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Capgemini report highlights growing Australian sustainability efforts
Thu, 23rd Nov 2023

Capgemini Research Institute, the prestigious research division of the worldwide consulting and technology expert, released its most recent sustainability trends report, "A World in Balance 2023: Heightened sustainability awareness yet lagging actions". The report highlights an increasing commitment towards sustainable business practices among company leaders.

More than half of Australian executives report active engagement from their board of directors in sustainability strategy, which indicates a notable shift in organisational priorities. Furthermore, 64% of these leaders believe that generative AI, a rising force in tech, will play a significant role in their company's sustainability efforts.

Above and beyond, over 56% of Australian executives are taking proactive measures to lessen the environmental damage associated with the usage of generative AI models. The report also reveals other vital Australia-specific insights:

The business case for sustainability is reportedly clear to 63% of executives, a substantial increase compared to only 14% in 2022. An interesting change can be observed as only 26% currently view sustainability initiatives as a financial burden to conduct business, down markedly from 61% in 2022.

More than half of executives in value chain functions are reportedly redesigning their products to have a lesser effect on forests (e.g., using less virgin timber to reduce deforestation). A majority of executives reveal that their organisation has set a priority list of initiatives for the next three years and is redesigning its business/operating model for increased sustainability.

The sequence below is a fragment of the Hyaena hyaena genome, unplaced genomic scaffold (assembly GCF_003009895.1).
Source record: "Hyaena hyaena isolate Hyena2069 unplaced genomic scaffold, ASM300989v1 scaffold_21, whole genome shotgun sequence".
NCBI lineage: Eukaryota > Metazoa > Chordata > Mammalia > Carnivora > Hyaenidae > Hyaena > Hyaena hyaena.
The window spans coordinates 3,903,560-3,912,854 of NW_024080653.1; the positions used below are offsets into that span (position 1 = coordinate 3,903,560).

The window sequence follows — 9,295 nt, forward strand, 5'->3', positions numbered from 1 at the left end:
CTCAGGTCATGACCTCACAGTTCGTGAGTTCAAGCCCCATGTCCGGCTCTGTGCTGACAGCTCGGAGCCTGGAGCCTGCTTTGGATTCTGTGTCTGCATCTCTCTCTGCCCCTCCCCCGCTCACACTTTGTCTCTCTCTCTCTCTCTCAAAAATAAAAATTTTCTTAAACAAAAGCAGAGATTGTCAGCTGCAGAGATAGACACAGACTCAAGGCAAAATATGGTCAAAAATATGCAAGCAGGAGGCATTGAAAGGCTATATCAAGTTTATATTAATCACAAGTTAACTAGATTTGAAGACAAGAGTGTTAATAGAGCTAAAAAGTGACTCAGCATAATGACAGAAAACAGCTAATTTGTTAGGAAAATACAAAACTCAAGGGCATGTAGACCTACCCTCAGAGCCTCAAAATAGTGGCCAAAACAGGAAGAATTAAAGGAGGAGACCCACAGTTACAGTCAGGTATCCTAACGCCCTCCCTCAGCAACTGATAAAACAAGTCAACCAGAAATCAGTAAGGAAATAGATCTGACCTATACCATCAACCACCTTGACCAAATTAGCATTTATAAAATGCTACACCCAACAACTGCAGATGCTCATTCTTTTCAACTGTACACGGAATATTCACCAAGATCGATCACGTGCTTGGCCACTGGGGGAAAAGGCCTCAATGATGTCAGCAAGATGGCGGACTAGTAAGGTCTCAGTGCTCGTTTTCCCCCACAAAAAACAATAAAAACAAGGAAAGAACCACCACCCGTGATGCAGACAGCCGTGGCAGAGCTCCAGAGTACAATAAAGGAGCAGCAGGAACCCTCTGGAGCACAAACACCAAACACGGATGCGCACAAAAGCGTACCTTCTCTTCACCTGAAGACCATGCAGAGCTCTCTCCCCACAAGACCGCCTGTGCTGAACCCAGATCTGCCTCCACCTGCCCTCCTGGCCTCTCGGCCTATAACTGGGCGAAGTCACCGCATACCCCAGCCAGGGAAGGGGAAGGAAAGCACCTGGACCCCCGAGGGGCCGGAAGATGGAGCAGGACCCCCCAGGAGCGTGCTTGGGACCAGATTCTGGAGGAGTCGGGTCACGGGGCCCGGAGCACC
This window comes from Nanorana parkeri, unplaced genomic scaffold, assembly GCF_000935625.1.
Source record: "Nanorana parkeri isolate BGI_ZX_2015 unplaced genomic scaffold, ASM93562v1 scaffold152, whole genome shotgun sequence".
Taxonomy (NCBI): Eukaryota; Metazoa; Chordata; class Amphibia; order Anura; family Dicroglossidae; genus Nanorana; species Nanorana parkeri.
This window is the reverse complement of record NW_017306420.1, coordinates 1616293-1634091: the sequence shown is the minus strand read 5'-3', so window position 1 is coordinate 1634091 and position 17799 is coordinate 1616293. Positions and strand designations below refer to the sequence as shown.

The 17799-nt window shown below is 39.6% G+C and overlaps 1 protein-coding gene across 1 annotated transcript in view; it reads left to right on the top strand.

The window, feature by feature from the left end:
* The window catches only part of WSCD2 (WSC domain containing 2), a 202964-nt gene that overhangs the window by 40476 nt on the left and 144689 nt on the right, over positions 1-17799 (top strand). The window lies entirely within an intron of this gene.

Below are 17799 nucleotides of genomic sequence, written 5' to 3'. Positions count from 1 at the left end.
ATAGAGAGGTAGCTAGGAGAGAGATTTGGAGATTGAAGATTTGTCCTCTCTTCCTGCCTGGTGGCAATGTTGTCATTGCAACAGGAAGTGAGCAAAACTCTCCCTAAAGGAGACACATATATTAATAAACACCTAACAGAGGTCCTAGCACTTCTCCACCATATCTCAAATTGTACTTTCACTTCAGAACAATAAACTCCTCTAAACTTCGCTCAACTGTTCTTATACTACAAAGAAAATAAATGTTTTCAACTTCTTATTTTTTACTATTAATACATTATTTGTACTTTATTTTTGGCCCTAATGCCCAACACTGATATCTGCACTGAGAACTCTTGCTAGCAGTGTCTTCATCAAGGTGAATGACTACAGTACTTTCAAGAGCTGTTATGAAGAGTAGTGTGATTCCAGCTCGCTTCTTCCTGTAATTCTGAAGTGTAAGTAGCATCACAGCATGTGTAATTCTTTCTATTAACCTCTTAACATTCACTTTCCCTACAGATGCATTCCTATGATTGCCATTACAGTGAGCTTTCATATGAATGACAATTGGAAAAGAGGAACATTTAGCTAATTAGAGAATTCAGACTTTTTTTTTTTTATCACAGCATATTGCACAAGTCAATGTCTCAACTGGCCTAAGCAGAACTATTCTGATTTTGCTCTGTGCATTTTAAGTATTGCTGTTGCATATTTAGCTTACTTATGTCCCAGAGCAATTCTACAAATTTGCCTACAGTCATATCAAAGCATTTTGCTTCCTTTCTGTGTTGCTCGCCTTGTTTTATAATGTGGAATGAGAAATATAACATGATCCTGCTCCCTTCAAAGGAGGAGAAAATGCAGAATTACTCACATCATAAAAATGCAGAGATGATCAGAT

There is an increased focus on social sustainability within organisations, as expressed by 62% of executives. However, the report also uncovers that 44% of Gen Z consumers think organisations are greenwashing their sustainability initiatives. Moreover, 65% of these consumers say they only trust an environmental declaration sometimes, rarely, or never.

The report, in its second year, witnessed a tripling of executives clear on the business case for sustainability compared to the previous year. This shift in climate disasters and regulatory pressure was driving the sustainability business case. However, it also noted that the positive shift would have a limited impact without increased investment in climate change mitigation.

The research also identified a perception gap between executives and consumers surrounding greenwashing, with only 17% of executives believing consumers were concerned about the risk. In comparison, 33% of consumers globally believed organisations were greenwashing their sustainability initiatives.

The study underpins the expectation that generative AI will be a focal point in sustainability strategies, with 59% of executives believing it will play a crucial role and the same proportion (57%) stating that their organisation has started to mitigate the environmental impact of using generative AI models.

The Capgemini Research Institute conducted the research using a survey of 2,151 executives from 718 organisations, each with over AUD $1 billion in annual revenue across 13 countries and in 11 industries. It also included a global survey of 6,500 consumers over the age of 18 across 13 countries.